Return on Investment for Coaching
How do you measure ROI?
Return on Investment for Coaching:
By Mary Kay Delvo, INspiring SIGHT
When it comes to leadership development, few tools are as powerful as coaching. Calculating the Return on Investment (ROI) on coaching is a different conversation. A conversation which drew over 75 coaching professionals to the ICF Minnesota’s event at the Metropolitan Ballroom to hear what three seasoned coaches had to say about why ROI matters and methods for measuring it.
The coaching panel featured Judy Zimmer, founder and president of Coachology.us, a national coaching, branding and speaking company, Anne Marie Pernice, CPCC, PCC, of Medtronic, who helped build a global, scalable internal coaching practice, Tammy Krings, MCC, ECPC, President of The Conversations that Matter, that coaches around leadership development and helps teams align their behaviors, and Todd Eberhardt, CEO, Dynasty Leadership, who works with midsize companies in transition.
A recent global survey by PriceWaterhouseCoopers and the Association Resource Centre found that the mean Return on Investment in coaching was 7 times the initial investment, and over a quarter of coaching clients reported a stunning ROI of 10 to 49 times the cost. But getting at the value is about more than the data and the money.
Attendees could easily see why Judy Zimmer, a leader in her field, was asked to moderate this panel on ROI. She even incorporated ROI questions into the presentation so attendees could assess for themselves if the 90-minutes they spent at the International Coaching Federation (ICF) event was a good use of their time. Because each of the panelists coach a slightly different type of organization, the approach to ROI was slightly different. What is valuable to one company may not have the same value to the next, so even the ROI conversation is customized.
Why is ROI so important today?
Eberhardt says, “It is in every conversation I have ever had with every potential client.” Eberhardt, works primarily with entrepreneurs and start-up companies. As you can imagine, the first thing on this groups’ mind is “what will it cost me?” But, Eberhardt also says, “There are freedoms, like time, that are not replenishable resources. What is that worth to you, your employees and your company?”
Krings, whose primary work is with teams says, “ROI elevates the work that we do and sets the stage that ‘we are all in’, as a coach and as those being coached – it attaches every choice we make as a leader to the results and day-to-day impact within the organization and its extension into the employee’s personal life. When you hear a leader stand-up in the workplace as tell his peers, “I’m able to be present with my kids” as a result of coaching at work, it doesn’t get more valuable than that.”
As a coach internal to Medtronic, Pernice says, “We are looking at it in a different way. Is coaching a good use of our employee’s time? How do the results of coaching connect back to the Mission of our organization? It is about behavior change. We have found that when a leader gains clarity and becomes aware of how they interact with those they lead, they change, and as a result, the people they lead do too.”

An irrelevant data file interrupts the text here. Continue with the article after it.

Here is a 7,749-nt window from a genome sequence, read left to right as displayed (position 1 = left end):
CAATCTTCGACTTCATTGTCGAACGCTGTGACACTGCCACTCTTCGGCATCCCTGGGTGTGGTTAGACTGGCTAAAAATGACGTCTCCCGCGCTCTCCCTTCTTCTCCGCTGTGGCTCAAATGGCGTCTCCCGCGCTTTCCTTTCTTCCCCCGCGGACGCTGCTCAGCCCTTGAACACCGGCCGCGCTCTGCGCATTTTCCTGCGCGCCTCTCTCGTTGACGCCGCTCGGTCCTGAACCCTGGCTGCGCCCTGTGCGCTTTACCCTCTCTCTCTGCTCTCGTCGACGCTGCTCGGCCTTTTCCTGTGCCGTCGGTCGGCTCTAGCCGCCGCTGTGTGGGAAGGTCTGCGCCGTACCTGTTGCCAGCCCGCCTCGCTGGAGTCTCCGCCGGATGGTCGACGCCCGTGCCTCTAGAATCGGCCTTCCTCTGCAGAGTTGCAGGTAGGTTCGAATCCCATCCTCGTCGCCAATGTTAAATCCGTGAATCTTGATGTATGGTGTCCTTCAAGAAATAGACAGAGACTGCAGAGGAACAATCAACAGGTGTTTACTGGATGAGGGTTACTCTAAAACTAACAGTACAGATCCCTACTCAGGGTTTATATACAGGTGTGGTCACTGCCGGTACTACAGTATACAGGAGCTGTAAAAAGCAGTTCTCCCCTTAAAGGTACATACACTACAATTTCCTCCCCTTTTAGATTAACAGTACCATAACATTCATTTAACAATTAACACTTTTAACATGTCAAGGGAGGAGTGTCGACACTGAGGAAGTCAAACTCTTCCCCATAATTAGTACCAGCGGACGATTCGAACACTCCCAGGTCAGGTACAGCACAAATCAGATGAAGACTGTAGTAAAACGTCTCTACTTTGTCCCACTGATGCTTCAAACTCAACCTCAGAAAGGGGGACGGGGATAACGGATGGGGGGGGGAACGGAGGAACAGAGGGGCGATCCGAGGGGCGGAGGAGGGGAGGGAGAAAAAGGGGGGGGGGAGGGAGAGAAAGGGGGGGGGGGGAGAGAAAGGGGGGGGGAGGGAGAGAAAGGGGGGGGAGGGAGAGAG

The challenge is that everyone wants to measure ROI quickly. Our clients are evaluating us as coaches within the first 15 minutes, so coaches must begin the ROI conversation from their first interaction with clients. Eberhardt says he spends more time upfront assessing if the client and he are a good fit for each other. Every coach has different skills and sweet spots so the right match between a coach and an organization is a critical first step towards effectively measuring if you can create value together.
In her experience as an internal coach, Pernice says, they are constantly reviewing and adjusting their measurement as they expand the internal coaching program deeper into the organization. Coaching directly supports the 5th Tenet of the Medtronic Mission which speaks to recognizing the personal worth of employees. They measure a lot of things and it has evolved over time. “We look at how these (measures) tie into what we want to achieve as a business.” At Medtronic, they have tied ROI to a few key elements 1) progress against stretch coaching goals, 2) leveraging existing organizational employee measurements and 3) leadership behavior expectations already established within the organization.
Key take-aways for coaches:
1) Get serious about measurement and differentiate what you bring as a coach,
2) Do the work up front to ensure you and the organization are a good match for each other,
3) Tie ROI to existing company language, expectations, and behavioral standards,
4) Understand their appetite for change. Not every organization is ready for coaching which will greatly impact the chances of ROI, and
5) Begin with a baseline, regardless of what you decide to measure.
This event was presented by ICF Minnesota, a chapter of the International Coaching Federation (ICF), the largest worldwide resource for business and professional coaches and a source for those who are seeking a coach. ICF Minnesota has monthly events supporting coaches through opportunities for learning, connections and growth. Their next event is a webinar on Coaching in the Multigenerational Workplace, on Wednesday, May 16th from 7:30 – 9 p.m. Register at http://bit.ly/2KPPKHo through May 14.